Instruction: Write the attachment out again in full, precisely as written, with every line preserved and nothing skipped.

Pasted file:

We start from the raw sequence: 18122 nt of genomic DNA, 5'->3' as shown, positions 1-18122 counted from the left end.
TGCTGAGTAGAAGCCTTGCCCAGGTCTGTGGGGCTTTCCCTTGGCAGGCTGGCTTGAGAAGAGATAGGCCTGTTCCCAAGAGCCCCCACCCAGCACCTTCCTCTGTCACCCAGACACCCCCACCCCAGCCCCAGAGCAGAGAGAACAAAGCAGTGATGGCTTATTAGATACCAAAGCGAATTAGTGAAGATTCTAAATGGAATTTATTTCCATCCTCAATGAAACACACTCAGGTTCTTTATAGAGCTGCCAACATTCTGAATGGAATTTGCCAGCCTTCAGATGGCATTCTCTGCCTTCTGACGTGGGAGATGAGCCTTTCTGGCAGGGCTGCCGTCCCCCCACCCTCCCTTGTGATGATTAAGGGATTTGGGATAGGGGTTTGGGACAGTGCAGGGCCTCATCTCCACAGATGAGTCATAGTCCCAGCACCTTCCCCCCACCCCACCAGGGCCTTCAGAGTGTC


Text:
We start from the raw sequence: 18122 nt of genomic DNA, 5'->3' as shown, positions 1-18122 counted from the left end.
TGCTGAGTAGAAGCCTTGCCCAGGTCTGTGGGGCTTTCCCTTGGCAGGCTGGCTTGAGAAGAGATAGGCCTGTTCCCAAGAGCCCCCACCCAGCACCTTCCTCTGTCACCCAGACACCCCCACCCCAGCCCCAGAGCAGAGAGAACAAAGCAGTGATGGCTTATTAGATACCAAAGCGAATTAGTGAAGATTCTAAATGGAATTTATTTCCATCCTCAATGAAACACACTCAGGTTCTTTATAGAGCTGCCAACATTCTGAATGGAATTTGCCAGCCTTCAGATGGCATTCTCTGCCTTCTGACGTGGGAGATGAGCCTTTCTGGCAGGGCTGCCGTCCCCCCACCCTCCCTTGTGATGATTAAGGGATTTGGGATAGGGGTTTGGGACAGTGCAGGGCCTCATCTCCACAGATGAGTCATAGTCCCAGCACCTTCCCCCCACCCCACCAGGGCCTTCAGAGTGTC